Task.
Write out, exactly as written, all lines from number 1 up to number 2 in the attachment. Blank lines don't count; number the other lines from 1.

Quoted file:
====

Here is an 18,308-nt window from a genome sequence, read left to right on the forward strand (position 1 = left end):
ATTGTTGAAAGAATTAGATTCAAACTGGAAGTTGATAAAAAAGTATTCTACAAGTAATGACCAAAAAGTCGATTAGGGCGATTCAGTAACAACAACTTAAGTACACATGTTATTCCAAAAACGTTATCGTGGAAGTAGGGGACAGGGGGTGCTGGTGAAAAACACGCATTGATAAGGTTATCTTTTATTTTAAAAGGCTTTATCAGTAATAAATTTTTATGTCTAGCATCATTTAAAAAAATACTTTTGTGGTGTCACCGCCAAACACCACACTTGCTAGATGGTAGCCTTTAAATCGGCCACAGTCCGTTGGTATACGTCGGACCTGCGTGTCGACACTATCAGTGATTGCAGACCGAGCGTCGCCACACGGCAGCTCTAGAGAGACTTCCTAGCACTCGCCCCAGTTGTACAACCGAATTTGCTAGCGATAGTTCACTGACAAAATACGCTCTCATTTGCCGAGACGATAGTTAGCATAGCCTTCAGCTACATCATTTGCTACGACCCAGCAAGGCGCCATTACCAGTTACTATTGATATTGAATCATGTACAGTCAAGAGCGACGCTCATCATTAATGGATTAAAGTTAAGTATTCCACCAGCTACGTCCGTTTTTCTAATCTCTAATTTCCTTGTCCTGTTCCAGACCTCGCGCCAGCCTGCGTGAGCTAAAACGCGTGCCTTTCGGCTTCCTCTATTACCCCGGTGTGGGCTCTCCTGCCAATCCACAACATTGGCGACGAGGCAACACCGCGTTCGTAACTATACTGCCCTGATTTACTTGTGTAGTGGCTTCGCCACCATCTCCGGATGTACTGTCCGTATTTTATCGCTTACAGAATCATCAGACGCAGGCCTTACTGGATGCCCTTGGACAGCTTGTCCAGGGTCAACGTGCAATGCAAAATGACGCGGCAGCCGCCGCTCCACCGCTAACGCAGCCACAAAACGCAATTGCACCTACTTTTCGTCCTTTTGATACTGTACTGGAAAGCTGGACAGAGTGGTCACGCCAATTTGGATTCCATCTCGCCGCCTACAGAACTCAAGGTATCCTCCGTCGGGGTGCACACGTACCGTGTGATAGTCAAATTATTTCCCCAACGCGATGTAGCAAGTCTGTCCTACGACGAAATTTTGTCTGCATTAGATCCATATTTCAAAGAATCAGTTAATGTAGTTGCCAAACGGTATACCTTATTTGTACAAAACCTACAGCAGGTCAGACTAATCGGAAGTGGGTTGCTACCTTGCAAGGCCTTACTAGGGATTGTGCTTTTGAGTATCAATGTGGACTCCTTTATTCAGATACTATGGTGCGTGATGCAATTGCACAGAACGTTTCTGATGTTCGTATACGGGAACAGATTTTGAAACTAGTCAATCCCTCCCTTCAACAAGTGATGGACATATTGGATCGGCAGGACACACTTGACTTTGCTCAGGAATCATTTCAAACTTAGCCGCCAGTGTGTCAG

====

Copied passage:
Here is an 18,308-nt window from a genome sequence, read left to right on the forward strand (position 1 = left end):
ATTGTTGAAAGAATTAGATTCAAACTGGAAGTTGATAAAAAAGTATTCTACAAGTAATGACCAAAAAGTCGATTAGGGCGATTCAGTAACAACAACTTAAGTACACATGTTATTCCAAAAACGTTATCGTGGAAGTAGGGGACAGGGGGTGCTGGTGAAAAACACGCATTGATAAGGTTATCTTTTATTTTAAAAGGCTTTATCAGTAATAAATTTTTATGTCTAGCATCATTTAAAAAAATACTTTTGTGGTGTCACCGCCAAACACCACACTTGCTAGATGGTAGCCTTTAAATCGGCCACAGTCCGTTGGTATACGTCGGACCTGCGTGTCGACACTATCAGTGATTGCAGACCGAGCGTCGCCACACGGCAGCTCTAGAGAGACTTCCTAGCACTCGCCCCAGTTGTACAACCGAATTTGCTAGCGATAGTTCACTGACAAAATACGCTCTCATTTGCCGAGACGATAGTTAGCATAGCCTTCAGCTACATCATTTGCTACGACCCAGCAAGGCGCCATTACCAGTTACTATTGATATTGAATCATGTACAGTCAAGAGCGACGCTCATCATTAATGGATTAAAGTTAAGTATTCCACCAGCTACGTCCGTTTTTCTAATCTCTAATTTCCTTGTCCTGTTCCAGACCTCGCGCCAGCCTGCGTGAGCTAAAACGCGTGCCTTTCGGCTTCCTCTATTACCCCGGTGTGGGCTCTCCTGCCAATCCACAACATTGGCGACGAGGCAACACCGCGTTCGTAACTATACTGCCCTGATTTACTTGTGTAGTGGCTTCGCCACCATCTCCGGATGTACTGTCCGTATTTTATCGCTTACAGAATCATCAGACGCAGGCCTTACTGGATGCCCTTGGACAGCTTGTCCAGGGTCAACGTGCAATGCAAAATGACGCGGCAGCCGCCGCTCCACCGCTAACGCAGCCACAAAACGCAATTGCACCTACTTTTCGTCCTTTTGATACTGTACTGGAAAGCTGGACAGAGTGGTCACGCCAATTTGGATTCCATCTCGCCGCCTACAGAACTCAAGGTATCCTCCGTCGGGGTGCACACGTACCGTGTGATAGTCAAATTATTTCCCCAACGCGATGTAGCAAGTCTGTCCTACGACGAAATTTTGTCTGCATTAGATCCATATTTCAAAGAATCAGTTAATGTAGTTGCCAAACGGTATACCTTATTTGTACAAAACCTACAGCAGGTCAGACTAATCGGAAGTGGGTTGCTACCTTGCAAGGCCTTACTAGGGATTGTGCTTTTGAGTATCAATGTGGACTCCTTTATTCAGATACTATGGTGCGTGATGCAATTGCACAGAACGTTTCTGATGTTCGTATACGGGAACAGATTTTGAAACTAGTCAATCCCTCCCTTCAACAAGTGATGGACATATTGGATCGGCAGGACACACTTGACTTTGCTCAGGAATCATTTCAAACTTAGCCGCCAGTGTGTCAG